Two partnerships of two players each are needed to play bridge. The four players sit around a table with partners opposite one another. The compass directions are often used to refer to the four players, aligned with their seating pattern. Thus, South and North form one partnership and East and West form the other.
A session of bridge consists of many deals (also called hands or boards); the game play of each deal consists of four phases: the deal, the bidding (or auction), the play of the cards, and scoring.
The goal is to achieve as high a numerical score as possible with the dealt cards. The score is affected by two principal factors: the number of tricks bid in the auction, and the number of tricks taken during play. Broadly said, there is incentive to the players to accurately bid the number of tricks that their hands are capable of delivering, as the bonuses for bid tricks increase with the bid level (number of tricks). Thus, in the bidding stage, the pairs compete to see who proposes the highest number of tricks, and the side who wins the bidding must then fulfill that bargain by taking at least the contracted quantity of tricks in play to obtain a score. The number of tricks bid and the trump suit (or lack thereof) are referred to as a contract. The trump suit, or its absence (no trumps) is referred to as denomination or strain. If the side who wins the auction then takes the contracted number of tricks (or more), it is said to have fulfilled the contract and is awarded a score; otherwise, the contract is said to be defeated and points are awarded to the defenders.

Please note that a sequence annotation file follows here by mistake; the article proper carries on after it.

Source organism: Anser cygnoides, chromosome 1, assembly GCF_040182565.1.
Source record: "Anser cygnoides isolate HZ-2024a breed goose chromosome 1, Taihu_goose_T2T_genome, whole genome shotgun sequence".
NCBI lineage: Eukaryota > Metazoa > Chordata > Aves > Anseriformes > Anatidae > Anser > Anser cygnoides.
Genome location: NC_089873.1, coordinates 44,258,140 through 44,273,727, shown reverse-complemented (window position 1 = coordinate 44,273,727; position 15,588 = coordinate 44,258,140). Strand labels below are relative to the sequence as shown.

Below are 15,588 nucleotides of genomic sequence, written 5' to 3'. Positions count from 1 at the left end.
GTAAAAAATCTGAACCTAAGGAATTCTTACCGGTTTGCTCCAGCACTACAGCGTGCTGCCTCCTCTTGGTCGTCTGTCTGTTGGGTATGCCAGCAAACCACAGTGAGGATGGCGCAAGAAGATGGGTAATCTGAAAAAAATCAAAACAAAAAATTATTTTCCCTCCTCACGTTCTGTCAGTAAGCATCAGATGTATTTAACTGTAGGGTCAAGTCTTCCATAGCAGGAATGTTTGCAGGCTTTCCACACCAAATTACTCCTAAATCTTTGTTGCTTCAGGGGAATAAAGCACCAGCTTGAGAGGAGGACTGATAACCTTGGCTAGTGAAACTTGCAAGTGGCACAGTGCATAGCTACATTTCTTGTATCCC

The game is played with a complete deck of 52 cards. One of the players is the dealer. In rubber bridge (or other “friendly” games), the cards are shuffled and the dealer distributes all the cards clockwise one at a time, starting with his left-hand opponent and ending with himself, so each player receives a hand of thirteen cards. At the same time, for convenience, the dealer’s partner usually shuffles a second deck, to be ready for use on the following deal. The deal rotates clockwise, so the dealer’s left-hand opponent will deal next.
In duplicate bridge, the hands are shuffled only once, at the beginning of the tournament, and dealt clockwise one at a time (there are also special machines for pre-dealing on large tournaments), and placed into bridge boards. At each subsequent table, each player pulls his cards from the board and counts them to ensure that the deal has not been corrupted. Unlike in other trick-taking games, the players do not throw their cards to the middle of the table in each trick; instead, each player keeps his played cards before him, to allow the completed deal to be returned to the board unaltered.
Laws of Duplicate Contract Bridge
Rules of contract bridge are standardized by World Bridge Federation and published in the book “Laws of Duplicate Contract Bridge”. The last edition is issued in 1997 and consists of 93 laws (articles). All duplicate bridge sponsoring organizations on lower levels must apply those rules. A large portion of the laws, though, is devoted to dealing with various irregular situations, and as such it is mostly used by tournament directors (referees) as the reference book. They are, of course, not binding for rubber and other “friendly game” players, and, instead, simpler rules for dealing with irregularities are often applied by the players themselves.